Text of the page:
The fifth and sixth displays (images 9 through 12), "Collaboration of Poet and Artist," is a joint project begun at The College of Physicians of Philadelphia, Section on Medicine and the Arts. Here, Garcia and Bartley dialogue with one another's work in a "Responsorial Psalm." This section includes the text of two poems by Garcia and a reading by him of one of them.
The seventh and eighth displays (images 13 through 24), "Portraits of Our Self and Others: Intimate Conversations We Have with Our Self," focuses on the power of facial depiction in bringing "new meaning to the past," and to "help rescue [an artist] from the depth of mourning." Included are the text and a reading by Garcia of his poem, "Portraiture."
The ninth display, "Vers la Flamme," pairs a three-part poem ("The Consultation," "The Stay," "The Cure") with three paintings-- the kite shaped drawing, "Behind the Dancer's Mask," and images 25 and 26.
The tenth display (image 27), "Homage to Wilma Bulkin Siegel, MD", pays pictorial tribute to Dr. Siegel, a "pioneer in the hospice movement"
The eleventh and twelfth displays (image 28), "Homage to Healers: John Y. Templeton, III, MD," features a painting of surgeons' hands covering an abstract human heart and a corresponding poem and reading. Mary Anne Bartley explains in text following the image Dr. Templeton's role in saving her life during her teenage years, and again "salute[s] this gentle healer:" "I carry the fingerprints of this great man in my own heart."
Dr. Garcia's poem, "Homage," expounds on Bartley's pictorial sentiment with words: "Darkened to nil . . . / to surrender to a surgeon's tryst, / Hands on my heart to cut and to caress / Deeper than any lover any lover ever would." The display also includes photographs of Bartley as a young patient in 1967 at the time of her surgery, of Dr. Templeton, and of all three--Garcia, Bartley, and Templeton--at an exhibition.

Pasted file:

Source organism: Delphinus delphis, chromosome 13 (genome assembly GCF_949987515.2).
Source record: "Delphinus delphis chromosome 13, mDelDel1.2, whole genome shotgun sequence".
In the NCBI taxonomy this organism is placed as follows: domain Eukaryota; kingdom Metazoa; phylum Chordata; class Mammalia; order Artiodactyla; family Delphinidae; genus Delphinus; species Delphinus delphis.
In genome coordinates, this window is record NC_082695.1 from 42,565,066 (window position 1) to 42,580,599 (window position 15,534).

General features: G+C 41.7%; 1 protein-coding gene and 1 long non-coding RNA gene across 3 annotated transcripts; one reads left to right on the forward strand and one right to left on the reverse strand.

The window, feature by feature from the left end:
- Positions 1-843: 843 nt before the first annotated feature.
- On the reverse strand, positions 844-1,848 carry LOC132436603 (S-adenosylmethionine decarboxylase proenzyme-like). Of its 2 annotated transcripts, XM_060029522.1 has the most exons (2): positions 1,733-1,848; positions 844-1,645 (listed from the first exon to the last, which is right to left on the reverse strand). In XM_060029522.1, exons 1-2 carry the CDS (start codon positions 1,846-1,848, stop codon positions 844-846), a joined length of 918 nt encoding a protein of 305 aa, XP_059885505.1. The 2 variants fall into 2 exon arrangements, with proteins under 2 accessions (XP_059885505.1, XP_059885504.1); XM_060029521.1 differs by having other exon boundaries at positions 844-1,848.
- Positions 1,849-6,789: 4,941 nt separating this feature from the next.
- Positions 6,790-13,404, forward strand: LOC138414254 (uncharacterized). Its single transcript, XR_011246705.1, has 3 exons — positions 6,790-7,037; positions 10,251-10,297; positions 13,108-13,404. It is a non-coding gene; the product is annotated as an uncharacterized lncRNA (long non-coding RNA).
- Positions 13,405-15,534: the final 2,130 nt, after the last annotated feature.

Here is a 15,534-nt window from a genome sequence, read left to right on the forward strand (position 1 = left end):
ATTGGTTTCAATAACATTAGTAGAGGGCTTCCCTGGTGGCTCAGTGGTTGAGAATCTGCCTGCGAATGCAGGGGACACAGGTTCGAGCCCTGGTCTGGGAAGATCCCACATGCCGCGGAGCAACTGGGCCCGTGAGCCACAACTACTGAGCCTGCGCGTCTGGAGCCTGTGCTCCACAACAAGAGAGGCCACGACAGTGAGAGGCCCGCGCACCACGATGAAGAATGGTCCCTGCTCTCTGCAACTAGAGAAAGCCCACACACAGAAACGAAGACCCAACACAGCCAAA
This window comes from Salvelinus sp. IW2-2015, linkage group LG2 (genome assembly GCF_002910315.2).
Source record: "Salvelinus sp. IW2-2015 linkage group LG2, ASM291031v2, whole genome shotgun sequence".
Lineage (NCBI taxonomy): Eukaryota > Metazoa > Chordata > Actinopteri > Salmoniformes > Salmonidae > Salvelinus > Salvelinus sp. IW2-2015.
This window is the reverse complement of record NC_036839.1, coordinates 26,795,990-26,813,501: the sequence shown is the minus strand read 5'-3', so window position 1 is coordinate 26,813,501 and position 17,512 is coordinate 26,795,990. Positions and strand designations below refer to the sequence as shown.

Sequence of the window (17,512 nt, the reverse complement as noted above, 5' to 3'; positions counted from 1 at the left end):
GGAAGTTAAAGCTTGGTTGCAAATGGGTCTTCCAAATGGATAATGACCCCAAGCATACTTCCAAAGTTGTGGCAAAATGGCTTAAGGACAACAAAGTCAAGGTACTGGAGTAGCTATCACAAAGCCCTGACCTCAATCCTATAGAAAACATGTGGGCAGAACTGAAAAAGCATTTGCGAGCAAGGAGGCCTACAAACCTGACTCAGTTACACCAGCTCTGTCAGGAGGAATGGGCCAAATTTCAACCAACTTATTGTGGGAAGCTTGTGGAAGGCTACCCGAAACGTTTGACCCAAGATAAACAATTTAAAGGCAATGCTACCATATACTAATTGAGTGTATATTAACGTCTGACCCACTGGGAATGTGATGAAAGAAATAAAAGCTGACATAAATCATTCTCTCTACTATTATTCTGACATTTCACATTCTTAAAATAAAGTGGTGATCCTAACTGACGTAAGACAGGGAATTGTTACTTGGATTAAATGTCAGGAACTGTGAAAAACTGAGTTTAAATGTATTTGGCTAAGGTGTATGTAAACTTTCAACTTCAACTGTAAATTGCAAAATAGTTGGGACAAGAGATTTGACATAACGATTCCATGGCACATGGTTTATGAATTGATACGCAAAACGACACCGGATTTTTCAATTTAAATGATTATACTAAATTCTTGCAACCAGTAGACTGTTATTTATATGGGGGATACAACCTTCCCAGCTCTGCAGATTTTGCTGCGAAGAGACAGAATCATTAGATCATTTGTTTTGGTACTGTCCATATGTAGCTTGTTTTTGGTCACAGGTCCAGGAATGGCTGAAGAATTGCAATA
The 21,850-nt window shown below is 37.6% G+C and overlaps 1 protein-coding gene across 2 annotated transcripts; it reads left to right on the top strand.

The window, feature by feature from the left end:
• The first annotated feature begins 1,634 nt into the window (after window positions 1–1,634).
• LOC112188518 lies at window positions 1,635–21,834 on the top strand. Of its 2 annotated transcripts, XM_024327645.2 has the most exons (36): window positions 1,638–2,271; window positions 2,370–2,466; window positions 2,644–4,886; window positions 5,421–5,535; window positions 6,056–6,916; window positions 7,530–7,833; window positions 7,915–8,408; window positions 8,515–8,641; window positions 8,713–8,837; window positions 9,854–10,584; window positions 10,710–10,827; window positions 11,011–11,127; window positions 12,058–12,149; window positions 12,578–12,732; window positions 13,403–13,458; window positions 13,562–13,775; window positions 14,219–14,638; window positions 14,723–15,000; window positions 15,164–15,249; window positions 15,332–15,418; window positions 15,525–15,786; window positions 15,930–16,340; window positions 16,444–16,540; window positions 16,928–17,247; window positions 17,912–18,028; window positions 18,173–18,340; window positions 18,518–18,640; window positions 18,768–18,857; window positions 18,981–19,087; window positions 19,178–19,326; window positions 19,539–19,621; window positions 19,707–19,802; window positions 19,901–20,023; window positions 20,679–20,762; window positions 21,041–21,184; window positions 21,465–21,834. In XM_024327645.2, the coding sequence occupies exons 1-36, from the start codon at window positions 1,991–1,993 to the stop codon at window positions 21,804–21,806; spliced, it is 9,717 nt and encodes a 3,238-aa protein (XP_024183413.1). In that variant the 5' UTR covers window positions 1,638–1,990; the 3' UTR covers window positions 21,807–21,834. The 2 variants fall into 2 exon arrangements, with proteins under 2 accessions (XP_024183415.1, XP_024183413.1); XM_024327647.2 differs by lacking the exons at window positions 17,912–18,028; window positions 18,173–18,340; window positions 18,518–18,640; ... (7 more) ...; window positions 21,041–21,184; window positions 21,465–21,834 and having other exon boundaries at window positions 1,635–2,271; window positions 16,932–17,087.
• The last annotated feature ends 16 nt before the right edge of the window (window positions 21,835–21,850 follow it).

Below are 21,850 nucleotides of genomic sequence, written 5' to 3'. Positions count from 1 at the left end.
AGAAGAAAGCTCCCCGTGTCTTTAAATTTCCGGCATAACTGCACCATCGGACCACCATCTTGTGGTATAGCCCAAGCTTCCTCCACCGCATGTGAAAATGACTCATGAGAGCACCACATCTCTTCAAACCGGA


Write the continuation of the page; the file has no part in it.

To Kiss the Spirits: Now, This Is What It Is Really Like is in oil on canvas with a painted frame. The work's center is filled with a column of light that stretches like a holy tornado from the top of the frame to the bottom. Within the luminescence exists a spiral staircase up which silhouetted ladies ascend. As the women move from the bottom of the stairs to the top, their colors change from purple to pink to white. The ladies who have reached the top of the stairs gain wings and fly into the starry night.
The bottom of the painting is lined with small, plain houses, some of which are lit interiorly. The sky is filled with stars, which appear in greater numbers the farther their distance from the ground.
An overhead ceiling lamp partially illuminates a dreary room, which is colored in glum blues and black. In the center of the print and within the cone of light that extends downwards from the ceiling lamp are two items. One is a square picture on the wall of a gown with lace that appears to be made of barbed wire. The other is a rectangular object on the floor that may either be a bed or a coffin. On top of the rectangular object lies an indistinguishable shape, perhaps clothing. Strewn on the floor of the room is some sort of debris.
The other objects in the room are a dresser with an open drawer and an open box that rests on top of the dresser. The room is sealed; the two windows are boarded up and the door is locked shut with a plank of wood. Writing along the bottom of the picture gives the piece its title: "Hoping to Bring Her Life Together...It’s Not Hard, It Just Takes Time."
Summary:In the foreground, staring directly at the viewer, white tears visible on her cheeks, the artist lies immobile in a four poster hospital bed, only her head visible above the white sheet covering that is decorated with pale, pastel circles of cells or microscopic organisms. The towering wooden oak easel that held her canvases, allowing Frida to paint when ill, is now the structure supporting a funnel of physical and emotional preoccupations erupting as vomit from her mouth: fish heads, dead chicken carcasses and fowl entrails, and skull inscribed with her name. The background is a barren, parched and cracked desert. The solitary objects in the sky, a moon and red-orange rimmed sun, suggest being trapped eternally, day and night, in this state, "Without Hope" --the painting's title. On the back of the painting Kahlo wrote, "Not the least hope remains to me....Everything moves in tune with what the belly contains." [Hayden Herrera. Frida Kahlo: The Paintings (New York: HarperPerennial) 2002, p. 187]